The authors conclude that their data supports a desirability bias, but not a confirmation bias. While this is a reasonable conclusion, I don’t think we can generalize much from this one study (and the authors do not suggest that we can).
As I stated above, human thinking is complicated with many possible factors to consider. I don’t think we can make any general statements about how people treat “beliefs” – we need to at least identify different kinds of beliefs. We already know that people treat emotionally-held beliefs differently from emotionally neutral beliefs. We happily update the latter when we receive new information, but we cling tightly to the former and may even tighten our grip in the face of disconfirming information (a backfire effect). This phenomenon is referred to as motivated reasoning.
So, in this study, some of the subjects may have believed that their candidate would win as an emotional belief. Fewer people probably had an emotional attachment to the belief their candidate would lose. This would mean as new data came in people would cling to the notion their candidate would win, but not that they would lose.
Even this conclusion, however, is too simple. If you recall, Trump was claiming that the election was rigged. It is therefore possible that some Trump supporters believed Hillary would win because the election would be rigged. When new polling showed Trump might actual win, they could easily shift to the conclusion that Trump was popular enough to beat even a rigged election.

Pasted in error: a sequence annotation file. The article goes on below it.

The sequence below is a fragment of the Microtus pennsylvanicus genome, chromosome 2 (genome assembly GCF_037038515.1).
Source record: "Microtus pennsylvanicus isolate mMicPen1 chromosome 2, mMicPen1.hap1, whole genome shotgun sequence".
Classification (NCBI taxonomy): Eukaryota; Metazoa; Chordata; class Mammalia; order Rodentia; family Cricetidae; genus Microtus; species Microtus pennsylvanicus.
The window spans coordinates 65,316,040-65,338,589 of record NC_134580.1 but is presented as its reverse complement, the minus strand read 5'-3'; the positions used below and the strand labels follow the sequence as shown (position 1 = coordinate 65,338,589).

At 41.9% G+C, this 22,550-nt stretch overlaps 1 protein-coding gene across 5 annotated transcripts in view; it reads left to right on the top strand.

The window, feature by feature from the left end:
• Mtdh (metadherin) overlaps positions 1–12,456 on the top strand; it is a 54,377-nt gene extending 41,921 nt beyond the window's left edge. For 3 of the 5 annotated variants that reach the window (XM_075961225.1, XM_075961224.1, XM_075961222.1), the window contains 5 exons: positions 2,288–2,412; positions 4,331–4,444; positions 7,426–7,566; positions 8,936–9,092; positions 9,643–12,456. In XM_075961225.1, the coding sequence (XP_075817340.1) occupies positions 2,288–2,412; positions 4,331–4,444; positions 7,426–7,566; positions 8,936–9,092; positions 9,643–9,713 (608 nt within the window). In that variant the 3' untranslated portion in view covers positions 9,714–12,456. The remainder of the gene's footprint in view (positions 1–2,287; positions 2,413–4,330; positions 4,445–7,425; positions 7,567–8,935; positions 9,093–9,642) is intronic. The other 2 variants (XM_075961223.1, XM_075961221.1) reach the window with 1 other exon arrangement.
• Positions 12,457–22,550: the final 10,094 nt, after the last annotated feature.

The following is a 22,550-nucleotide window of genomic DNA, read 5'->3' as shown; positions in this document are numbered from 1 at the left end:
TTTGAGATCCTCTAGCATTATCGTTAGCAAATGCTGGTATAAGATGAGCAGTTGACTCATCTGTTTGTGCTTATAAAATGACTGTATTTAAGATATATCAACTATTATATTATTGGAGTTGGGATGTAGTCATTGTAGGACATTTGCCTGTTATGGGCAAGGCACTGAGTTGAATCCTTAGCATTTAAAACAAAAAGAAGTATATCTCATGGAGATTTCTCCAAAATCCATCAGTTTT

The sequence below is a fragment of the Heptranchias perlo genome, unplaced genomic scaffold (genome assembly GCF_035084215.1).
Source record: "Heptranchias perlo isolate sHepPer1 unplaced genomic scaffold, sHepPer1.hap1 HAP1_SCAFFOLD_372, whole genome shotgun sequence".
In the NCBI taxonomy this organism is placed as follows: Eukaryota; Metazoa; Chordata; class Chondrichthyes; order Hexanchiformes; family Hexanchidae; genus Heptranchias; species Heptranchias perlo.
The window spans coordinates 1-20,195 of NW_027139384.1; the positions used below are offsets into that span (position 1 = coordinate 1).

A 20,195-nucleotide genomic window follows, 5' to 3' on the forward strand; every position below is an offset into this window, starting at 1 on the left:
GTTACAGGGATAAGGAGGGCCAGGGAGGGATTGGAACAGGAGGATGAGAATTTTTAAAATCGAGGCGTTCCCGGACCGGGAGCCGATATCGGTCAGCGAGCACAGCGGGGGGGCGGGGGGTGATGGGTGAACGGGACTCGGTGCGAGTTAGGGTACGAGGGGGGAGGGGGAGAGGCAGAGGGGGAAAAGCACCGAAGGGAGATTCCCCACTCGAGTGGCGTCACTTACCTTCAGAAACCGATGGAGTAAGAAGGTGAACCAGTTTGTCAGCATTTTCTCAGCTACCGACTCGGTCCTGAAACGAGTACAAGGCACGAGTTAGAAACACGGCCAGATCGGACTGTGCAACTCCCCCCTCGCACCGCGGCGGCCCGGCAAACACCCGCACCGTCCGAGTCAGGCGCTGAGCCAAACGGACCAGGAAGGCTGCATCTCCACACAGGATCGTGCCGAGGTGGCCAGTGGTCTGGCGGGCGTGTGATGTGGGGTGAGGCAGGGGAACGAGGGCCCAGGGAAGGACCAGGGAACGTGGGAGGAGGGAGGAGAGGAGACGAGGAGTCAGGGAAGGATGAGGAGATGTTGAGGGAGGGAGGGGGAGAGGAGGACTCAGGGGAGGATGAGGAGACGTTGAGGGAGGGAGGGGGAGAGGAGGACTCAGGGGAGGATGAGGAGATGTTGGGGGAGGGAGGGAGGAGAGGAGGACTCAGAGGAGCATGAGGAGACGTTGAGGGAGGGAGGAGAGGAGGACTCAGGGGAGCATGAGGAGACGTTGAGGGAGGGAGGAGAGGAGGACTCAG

I also find that people can moderate or even change their opinion in the face of overwhelming evidence, if it is sufficient to overcome their motivated reasoning. For example, many times I have engaged with people who deny global warming. When confronted with the solid evidence that the Earth is, in fact, warming some deniers will still cling to denial that the warming is real, but others will retreat to the position that even though the Earth may be warming, we don’t know if humans are causing it. Or, even if we know humans are causing it, we don’t know that the consequences will be bad. Or, even if the consequences will be bad, there is nothing we can do about it.
These softer positions, however, are held reluctantly. They may technically constitute a prior belief, but I doubt that confirmation bias would support them. Rather, the denier jumps on any evidence that seems to support what they want to believe, and will quickly revert to – global warming is not even happening – when given the chance.
The same is true for evolution deniers. They may, at some point, reluctantly acknowledge there is evidence for common descent, but always have one eye out for evidence they can use to cast doubt on even that.
In short, I think that desirability bias and confirmation bias are two sides of the same coin, and not easily disentangled. In reality there will often be a complex web of competing beliefs and desires. Further, not all beliefs are the same, as there is a spectrum of emotional and identify implications for specific beliefs. Further still, predictions about what will happen also introduce new biases, such as a potential optimist or pessimist bias.
What the current study mostly accomplishes is reminding us of this complexity.